‘Can I force my employees to have the vaccine?’ - Sheffield lawyer answers awkward Covid questions
‘What do I do if an employee wants to continue working from home?’ and ‘How should I make people redundant?’
These are just a few of the questions a Sheffield employment law firm has handled as bosses attempt to live with Covid (see answers below).
Bhayani HR & Employment Law has helped hundreds of businesses over the last year – much of it free - and has been awarded a UK Business Hero accolade from the British Chambers of Commerce in recognition of its work.
Now it is organising free virtual workshops in March and April to keep up with demand for answers to all those awkward questions.
Boss Jay Bhayani said: “We have been inundated with enquiries, which is completely understandable at this very difficult time.
“It’s really important for companies to start thinking about how they will re-engage furloughed staff, what sort of workforce they need going forward, plan redundancies where necessary and think about all the awkward questions including whether they can force employees to have the vaccine.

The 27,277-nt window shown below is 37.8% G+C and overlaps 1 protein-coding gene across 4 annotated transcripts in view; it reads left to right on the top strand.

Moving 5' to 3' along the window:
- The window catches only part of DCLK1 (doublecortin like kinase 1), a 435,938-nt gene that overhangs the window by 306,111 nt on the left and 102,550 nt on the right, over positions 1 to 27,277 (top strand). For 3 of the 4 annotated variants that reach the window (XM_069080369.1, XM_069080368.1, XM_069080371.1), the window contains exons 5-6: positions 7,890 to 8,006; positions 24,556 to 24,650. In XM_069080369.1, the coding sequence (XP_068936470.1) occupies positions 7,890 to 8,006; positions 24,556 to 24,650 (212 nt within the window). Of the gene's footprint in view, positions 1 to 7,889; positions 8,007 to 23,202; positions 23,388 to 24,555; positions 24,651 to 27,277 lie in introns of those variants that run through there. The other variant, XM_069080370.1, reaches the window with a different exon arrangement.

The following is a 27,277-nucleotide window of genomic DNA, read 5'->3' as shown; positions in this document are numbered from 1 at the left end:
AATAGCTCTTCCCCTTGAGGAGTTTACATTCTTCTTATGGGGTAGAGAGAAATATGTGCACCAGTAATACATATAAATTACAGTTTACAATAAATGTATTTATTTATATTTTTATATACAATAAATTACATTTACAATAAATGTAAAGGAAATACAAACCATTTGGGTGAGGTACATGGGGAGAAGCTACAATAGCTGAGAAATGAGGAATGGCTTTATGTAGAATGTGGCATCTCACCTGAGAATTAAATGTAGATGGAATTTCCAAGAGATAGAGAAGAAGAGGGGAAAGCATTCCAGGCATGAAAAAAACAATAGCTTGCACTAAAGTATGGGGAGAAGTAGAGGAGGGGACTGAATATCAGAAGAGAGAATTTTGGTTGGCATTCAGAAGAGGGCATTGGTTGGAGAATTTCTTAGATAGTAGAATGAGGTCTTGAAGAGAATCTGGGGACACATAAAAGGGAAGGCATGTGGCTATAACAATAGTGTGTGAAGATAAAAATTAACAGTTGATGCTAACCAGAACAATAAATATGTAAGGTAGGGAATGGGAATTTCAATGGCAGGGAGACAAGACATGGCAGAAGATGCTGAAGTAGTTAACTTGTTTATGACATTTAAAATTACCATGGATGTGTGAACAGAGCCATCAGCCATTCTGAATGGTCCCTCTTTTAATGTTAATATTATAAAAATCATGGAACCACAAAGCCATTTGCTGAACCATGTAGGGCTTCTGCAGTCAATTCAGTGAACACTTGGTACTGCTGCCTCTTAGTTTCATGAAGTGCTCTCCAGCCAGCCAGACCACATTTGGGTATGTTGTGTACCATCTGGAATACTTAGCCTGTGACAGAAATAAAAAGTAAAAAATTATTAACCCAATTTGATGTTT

“We want to roll these free workshops out every two weeks with a maximum 20 people so that they can be interactive and really practical.”
The firm also says sales of ‘Watertight’, its fixed-fee HR and employment service, have grown 93 per cent in the last year.
To access the free virtual workshops - ‘HR and employment law in the COVID world’ - call 0114 303 2300 or email [email protected] or visit www.bhayanilaw.co.uk
Answers to awkward questions:
Can I force my employees to have the vaccine?
You cannot force employees to have the vaccine, but you may be able to take action against an employee who unreasonably refuses. In determining that, you should consider a risk assessment to determine the risk an unvaccinated employee would pose to clients, customers and colleagues.
This will be heavily influenced by the sector you work in. You also need to consider why the employee is refusing as the reason may be medical or covered by discrimination legislation.
You can encourage all employees to be vaccinated by providing the most up-to-date and reliable information on the vaccine and you may want to consider offering paid time off for vaccine appointments.
If you are planning to take action against an employee whom you believe is unreasonably refusing the vaccine, you should obtain legal advice first.